Deliveroo Riders Call For More Investment In Cycling Infrastructure

Bike-based food delivery company Deliveroo has revealed the most popular roads for riders making deliveries across Sydney and Melbourne as riders call for more dedicated bike lanes and better cycling infrastructure in built up areas.

Deliveroo have revealed the most popular delivery routes in major cities, and called for more cycling infrastructure.  Images: Deliveroo AU.

Melbourne’s inner-north dominates the city’s most popular roads for Deliveroo riders with Smith Street in Collingwood, Brunswick Street in Fitzroy and Bell Street in Preston all among the streets most frequented by Deliveroo riders. Elizabeth Street in the CBD and Barkly Street in Footscray are also regularly used by riders making deliveries.

In Sydney, George Street in the CBD is the top spot for riders making a delivery, while the busy roads that connect the eastern suburbs to the city – Avoca Street, Alison Road and High Street in Randwick – are also among the most popular. 

Riders said many of the busiest roads for making deliveries have disappearing bike lanes, cars parked in dedicated cycling areas, or no bike lanes at all. Some of the most popular roads put riders in danger of dooring, with only a narrow bike line between a main road and parked cars.

  • Deliveroo reveals most popular roads for riders in its busiest cities: Sydney and Melbourne. Many busy roads currently do not have dedicated cycle lanes
  • As these numbers grow, riders are calling for better cycling infrastructure to keep them safe on busy roads
  • Riders want more ‘Dutch-style roundabouts’ across Australian cities, like in South Melbourne

Deliveroo has heard concerns from across its network of over 8,000 riders in 13 Australian cities about their safety on the roads who are calling for an increased focus on cycling infrastructure in major cities. In a recent survey 41 percent of riders highlighted safety as one of their top concerns.

Safety The Primary Concern

Findings from Deliveroo’s inaugural Rider Advisory Panel meeting – which brings together riders and company representatives to improve rider safety – revealed the need for more bike lanes on busy roads and a reduction in the number of disappearing bike lanes to ensure their safety. Improved street lighting in suburban areas was also raised as a key concern, with many riders having to navigate dark streets during the popular spike of dinner orders at night-time.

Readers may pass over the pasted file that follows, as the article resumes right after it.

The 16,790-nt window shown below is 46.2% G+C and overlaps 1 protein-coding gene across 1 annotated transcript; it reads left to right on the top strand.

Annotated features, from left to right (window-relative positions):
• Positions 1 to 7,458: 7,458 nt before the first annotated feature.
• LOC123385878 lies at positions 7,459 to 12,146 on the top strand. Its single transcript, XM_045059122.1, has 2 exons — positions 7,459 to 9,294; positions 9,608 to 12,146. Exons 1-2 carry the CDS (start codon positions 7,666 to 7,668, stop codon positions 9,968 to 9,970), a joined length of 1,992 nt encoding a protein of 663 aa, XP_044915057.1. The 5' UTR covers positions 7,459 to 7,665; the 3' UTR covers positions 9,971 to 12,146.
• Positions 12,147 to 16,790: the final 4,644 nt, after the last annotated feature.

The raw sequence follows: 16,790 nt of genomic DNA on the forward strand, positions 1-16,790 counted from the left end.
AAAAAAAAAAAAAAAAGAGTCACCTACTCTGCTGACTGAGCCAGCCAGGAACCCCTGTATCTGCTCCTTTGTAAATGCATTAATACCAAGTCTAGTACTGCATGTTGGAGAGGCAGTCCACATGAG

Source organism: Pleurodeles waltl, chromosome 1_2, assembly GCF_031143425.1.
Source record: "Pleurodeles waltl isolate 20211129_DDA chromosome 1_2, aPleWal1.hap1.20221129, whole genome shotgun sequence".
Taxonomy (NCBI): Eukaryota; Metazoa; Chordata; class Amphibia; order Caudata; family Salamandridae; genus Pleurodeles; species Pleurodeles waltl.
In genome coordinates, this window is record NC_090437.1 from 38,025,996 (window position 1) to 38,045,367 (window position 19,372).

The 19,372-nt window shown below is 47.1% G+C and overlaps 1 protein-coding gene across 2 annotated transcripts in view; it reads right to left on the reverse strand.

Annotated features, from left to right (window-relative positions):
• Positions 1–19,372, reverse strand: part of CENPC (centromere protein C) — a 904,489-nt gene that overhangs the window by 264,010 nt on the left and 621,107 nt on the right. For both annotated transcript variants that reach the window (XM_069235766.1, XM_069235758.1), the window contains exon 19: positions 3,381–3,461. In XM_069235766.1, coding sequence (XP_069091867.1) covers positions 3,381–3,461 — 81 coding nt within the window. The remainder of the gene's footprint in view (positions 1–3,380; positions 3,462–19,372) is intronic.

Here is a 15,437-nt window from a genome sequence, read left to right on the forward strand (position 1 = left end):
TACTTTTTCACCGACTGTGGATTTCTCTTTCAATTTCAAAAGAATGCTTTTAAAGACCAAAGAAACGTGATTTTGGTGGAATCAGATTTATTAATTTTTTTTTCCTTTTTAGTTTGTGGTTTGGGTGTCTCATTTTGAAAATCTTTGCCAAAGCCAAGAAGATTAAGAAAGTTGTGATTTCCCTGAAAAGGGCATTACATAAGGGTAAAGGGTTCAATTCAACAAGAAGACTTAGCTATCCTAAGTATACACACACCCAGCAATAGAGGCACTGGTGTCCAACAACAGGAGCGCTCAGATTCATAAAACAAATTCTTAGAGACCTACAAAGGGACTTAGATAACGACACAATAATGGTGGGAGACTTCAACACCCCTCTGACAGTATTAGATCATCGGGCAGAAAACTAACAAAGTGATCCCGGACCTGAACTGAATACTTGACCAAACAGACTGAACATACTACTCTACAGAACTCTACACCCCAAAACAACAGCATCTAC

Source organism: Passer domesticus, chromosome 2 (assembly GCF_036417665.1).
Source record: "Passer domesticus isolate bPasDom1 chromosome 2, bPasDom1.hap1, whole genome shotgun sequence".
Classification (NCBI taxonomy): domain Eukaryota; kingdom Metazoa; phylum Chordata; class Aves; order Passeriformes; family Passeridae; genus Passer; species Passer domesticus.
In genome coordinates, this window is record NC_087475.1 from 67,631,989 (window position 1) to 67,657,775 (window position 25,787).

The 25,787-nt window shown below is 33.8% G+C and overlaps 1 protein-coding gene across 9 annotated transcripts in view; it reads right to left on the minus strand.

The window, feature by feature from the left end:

Bastien Wallace, the General Manager of Public Affairs at Bicycle NSW said: “We want to see growth in active transport usage – today in Sydney we are at 5.6 percent, compared to London at 20 percent. Safe infrastructure for cycling is critical to this. We want to see State Governments invest more in active transport.

Lowest Investment In Active Transport

“The investment in active transport is among the lowest in the country in NSW and Victoria, with a spend per person of $7.20 and $7.11 respectively. Safe, dedicated cycleways will not only encourage more people to ride; but lead to flow-on benefits such as health, reduction in traffic congestion and drive greater economic productivity.”

Harshit Ahluwalia, a Sydney Deliveroo rider on the Rider Advisory Panel, said when bike lanes end, riders are often forced to cut across traffic to navigate a delivery.

“In some areas there are no bike lanes at all. Speaking to other riders this is definitely a common concern, and something we want to see addressed as more Australians order from online food delivery apps,” he said.

Ed McManus, the CEO of Deliveroo in Australia, said the company knows first-hand the important role that cycling infrastructure can play not just in helping people get around cities in a safe and reliable way.

“But also by boosting earnings potential for workers who rely on the infrastructure to work,” he continued.

“According to an audit by Infrastructure Australia this year, only about 5 percent of people get to work by walking or riding a bike in Australia. This compares to more than 30 percent of trips in Sweden, Germany and Denmark, and over 50 percent in the Netherlands,”

“We’re focused on doing all that we can improve the safety of our riders and the community, but we consistently hear from our rider base that with more and safer bike lanes they would be able to ride more and maximise their earnings. This is a critical part of achieving the best working environment for our riders.”

Welcome The Dutch Roundabout

One example of cycling infrastructure that Deliveroo riders have embraced is the cycling-friendly ‘Dutch style roundabout’ which creates a protected bike lane separating riders from motorists and gives them priority when passing through a roundabout.

Popular in cycling cities across Europe, two Dutch-style roundabouts were introduced in South Melbourne in 2018 and are now used by many Deliveroo riders when working in the area.  

Deliveroo’s Rider Advisory Panel launched in October and is the first rider-run panel established by a food delivery platform in Australia. Deliveroo will work with the panel of ten riders from across Australia to raise awareness of the safety issues riders face on the road and better inform how Deliveroo can address these issues. 

Over To You – What Can be Done To Improve Cycling Infrastructure And Awareness In Our Cities?



What do you think?

196 Points
Upvote Downvote

Latest Podcast Loaded + This Week’s Cycling News

The Bushfire Crisis, Air Quality & Cycling – What You Need To Know